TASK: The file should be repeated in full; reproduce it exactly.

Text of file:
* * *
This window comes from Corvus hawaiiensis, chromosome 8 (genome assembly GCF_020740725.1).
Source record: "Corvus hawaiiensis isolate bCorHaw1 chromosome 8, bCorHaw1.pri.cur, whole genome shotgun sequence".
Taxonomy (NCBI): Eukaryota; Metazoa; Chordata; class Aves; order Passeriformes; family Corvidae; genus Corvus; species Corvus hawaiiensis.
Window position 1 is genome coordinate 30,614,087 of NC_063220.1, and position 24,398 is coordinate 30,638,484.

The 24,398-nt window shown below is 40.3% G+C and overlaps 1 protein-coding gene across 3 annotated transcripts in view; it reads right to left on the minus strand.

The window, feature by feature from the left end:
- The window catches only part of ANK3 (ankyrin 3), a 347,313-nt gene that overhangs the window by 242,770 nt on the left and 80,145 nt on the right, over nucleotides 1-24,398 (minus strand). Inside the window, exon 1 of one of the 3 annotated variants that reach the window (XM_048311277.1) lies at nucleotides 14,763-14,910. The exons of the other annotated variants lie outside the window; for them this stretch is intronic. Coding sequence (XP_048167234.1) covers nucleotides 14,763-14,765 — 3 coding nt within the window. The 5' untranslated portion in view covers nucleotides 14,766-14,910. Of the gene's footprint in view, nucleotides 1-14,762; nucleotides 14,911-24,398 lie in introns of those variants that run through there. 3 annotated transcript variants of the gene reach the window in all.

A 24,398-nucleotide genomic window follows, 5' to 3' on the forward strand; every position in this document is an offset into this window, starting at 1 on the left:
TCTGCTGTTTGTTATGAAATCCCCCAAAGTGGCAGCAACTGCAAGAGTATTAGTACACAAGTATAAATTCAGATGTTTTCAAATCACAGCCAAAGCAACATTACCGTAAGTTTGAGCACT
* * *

This window comes from Corvus hawaiiensis, chromosome 8 (genome assembly GCF_020740725.1).
Source record: "Corvus hawaiiensis isolate bCorHaw1 chromosome 8, bCorHaw1.pri.cur, whole genome shotgun sequence".
Taxonomy (NCBI): Eukaryota; Metazoa; Chordata; class Aves; order Passeriformes; family Corvidae; genus Corvus; species Corvus hawaiiensis.
Window position 1 is genome coordinate 30,614,087 of NC_063220.1, and position 24,398 is coordinate 30,638,484.

The 24,398-nt window shown below is 40.3% G+C and overlaps 1 protein-coding gene across 3 annotated transcripts in view; it reads right to left on the minus strand.

The window, feature by feature from the left end:
- The window catches only part of ANK3 (ankyrin 3), a 347,313-nt gene that overhangs the window by 242,770 nt on the left and 80,145 nt on the right, over nucleotides 1-24,398 (minus strand). Inside the window, exon 1 of one of the 3 annotated variants that reach the window (XM_048311277.1) lies at nucleotides 14,763-14,910. The exons of the other annotated variants lie outside the window; for them this stretch is intronic. Coding sequence (XP_048167234.1) covers nucleotides 14,763-14,765 — 3 coding nt within the window. The 5' untranslated portion in view covers nucleotides 14,766-14,910. Of the gene's footprint in view, nucleotides 1-14,762; nucleotides 14,911-24,398 lie in introns of those variants that run through there. 3 annotated transcript variants of the gene reach the window in all.

A 24,398-nucleotide genomic window follows, 5' to 3' on the forward strand; every position in this document is an offset into this window, starting at 1 on the left:
TCTGCTGTTTGTTATGAAATCCCCCAAAGTGGCAGCAACTGCAAGAGTATTAGTACACAAGTATAAATTCAGATGTTTTCAAATCACAGCCAAAGCAACATTACCGTAAGTTTGAGCACT